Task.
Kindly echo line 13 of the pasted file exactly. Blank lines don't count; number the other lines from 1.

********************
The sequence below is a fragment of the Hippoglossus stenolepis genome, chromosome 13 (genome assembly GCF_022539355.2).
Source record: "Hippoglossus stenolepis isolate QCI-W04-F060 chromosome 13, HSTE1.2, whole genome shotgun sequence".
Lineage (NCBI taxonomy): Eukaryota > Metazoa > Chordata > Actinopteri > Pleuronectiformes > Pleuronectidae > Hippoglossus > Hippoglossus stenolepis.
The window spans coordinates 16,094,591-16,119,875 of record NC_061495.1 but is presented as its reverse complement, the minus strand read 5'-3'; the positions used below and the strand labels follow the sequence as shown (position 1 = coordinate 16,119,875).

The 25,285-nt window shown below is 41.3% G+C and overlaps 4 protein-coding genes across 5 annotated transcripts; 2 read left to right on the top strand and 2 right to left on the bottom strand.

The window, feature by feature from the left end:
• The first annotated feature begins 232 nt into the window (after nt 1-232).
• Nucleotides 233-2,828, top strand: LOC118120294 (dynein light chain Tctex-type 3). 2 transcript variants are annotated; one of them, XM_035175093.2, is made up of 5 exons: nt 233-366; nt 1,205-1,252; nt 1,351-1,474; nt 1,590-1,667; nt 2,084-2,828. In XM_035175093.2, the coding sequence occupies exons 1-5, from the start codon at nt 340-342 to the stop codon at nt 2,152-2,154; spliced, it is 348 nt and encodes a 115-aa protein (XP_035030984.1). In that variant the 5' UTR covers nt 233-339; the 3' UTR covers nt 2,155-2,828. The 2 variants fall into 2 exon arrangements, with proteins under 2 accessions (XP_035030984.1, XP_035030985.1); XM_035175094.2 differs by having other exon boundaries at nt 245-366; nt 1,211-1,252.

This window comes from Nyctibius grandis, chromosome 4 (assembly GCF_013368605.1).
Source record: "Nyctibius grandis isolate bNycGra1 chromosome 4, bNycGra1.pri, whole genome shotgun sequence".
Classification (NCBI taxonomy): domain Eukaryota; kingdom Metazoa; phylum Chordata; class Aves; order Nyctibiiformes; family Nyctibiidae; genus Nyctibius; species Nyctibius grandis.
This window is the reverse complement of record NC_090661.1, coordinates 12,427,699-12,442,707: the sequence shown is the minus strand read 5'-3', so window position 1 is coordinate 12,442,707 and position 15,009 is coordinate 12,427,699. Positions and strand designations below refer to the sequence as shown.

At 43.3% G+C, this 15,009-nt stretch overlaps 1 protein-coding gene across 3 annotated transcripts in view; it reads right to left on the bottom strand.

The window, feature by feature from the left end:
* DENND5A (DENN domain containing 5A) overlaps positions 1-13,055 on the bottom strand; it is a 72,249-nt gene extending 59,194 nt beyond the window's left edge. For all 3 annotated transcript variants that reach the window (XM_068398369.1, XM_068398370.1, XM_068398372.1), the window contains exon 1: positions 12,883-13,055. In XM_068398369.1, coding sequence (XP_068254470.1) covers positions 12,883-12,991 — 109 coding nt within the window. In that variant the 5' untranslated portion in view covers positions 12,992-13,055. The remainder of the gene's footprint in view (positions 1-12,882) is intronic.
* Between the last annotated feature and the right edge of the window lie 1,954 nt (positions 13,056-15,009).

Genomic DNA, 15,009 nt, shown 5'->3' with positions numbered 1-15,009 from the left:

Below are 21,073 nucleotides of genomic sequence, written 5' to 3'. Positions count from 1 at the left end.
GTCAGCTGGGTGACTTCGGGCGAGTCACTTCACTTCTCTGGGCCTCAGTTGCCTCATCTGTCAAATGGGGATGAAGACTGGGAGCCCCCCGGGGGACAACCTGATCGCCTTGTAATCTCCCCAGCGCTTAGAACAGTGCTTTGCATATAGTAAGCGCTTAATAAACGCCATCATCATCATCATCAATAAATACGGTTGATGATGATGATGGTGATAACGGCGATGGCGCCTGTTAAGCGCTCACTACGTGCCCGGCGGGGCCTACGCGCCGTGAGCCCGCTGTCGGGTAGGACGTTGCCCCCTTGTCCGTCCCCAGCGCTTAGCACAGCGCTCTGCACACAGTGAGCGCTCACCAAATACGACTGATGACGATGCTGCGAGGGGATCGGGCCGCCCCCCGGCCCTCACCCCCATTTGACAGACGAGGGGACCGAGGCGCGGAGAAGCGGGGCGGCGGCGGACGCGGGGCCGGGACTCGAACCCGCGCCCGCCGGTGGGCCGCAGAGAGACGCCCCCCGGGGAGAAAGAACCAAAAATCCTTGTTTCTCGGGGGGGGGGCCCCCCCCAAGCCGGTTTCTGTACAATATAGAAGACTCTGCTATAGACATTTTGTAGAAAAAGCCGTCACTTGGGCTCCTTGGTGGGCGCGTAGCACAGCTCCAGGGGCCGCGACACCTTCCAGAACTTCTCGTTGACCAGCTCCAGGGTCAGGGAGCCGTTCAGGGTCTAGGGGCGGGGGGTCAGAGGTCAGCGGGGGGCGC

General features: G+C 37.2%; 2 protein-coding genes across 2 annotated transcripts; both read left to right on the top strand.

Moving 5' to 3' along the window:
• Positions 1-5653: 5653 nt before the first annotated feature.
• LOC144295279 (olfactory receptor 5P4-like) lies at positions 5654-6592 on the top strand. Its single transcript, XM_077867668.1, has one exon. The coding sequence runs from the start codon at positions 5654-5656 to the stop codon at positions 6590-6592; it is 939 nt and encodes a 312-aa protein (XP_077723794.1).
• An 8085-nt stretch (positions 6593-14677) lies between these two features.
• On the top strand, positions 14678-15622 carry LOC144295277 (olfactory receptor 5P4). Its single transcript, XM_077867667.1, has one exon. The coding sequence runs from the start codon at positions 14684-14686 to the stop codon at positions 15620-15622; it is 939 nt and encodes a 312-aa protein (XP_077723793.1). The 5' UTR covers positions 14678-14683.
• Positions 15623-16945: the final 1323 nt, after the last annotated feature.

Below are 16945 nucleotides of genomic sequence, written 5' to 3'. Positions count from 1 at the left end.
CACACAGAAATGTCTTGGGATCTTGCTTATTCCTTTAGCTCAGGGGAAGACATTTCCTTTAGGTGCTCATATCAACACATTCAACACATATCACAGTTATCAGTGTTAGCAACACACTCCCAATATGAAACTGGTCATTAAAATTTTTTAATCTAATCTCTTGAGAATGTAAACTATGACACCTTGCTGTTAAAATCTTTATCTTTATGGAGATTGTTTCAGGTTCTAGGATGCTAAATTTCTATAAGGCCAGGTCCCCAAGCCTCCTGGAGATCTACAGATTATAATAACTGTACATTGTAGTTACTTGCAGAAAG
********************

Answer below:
At 43.3% G+C, this 15,009-nt stretch overlaps 1 protein-coding gene across 3 annotated transcripts in view; it reads right to left on the bottom strand.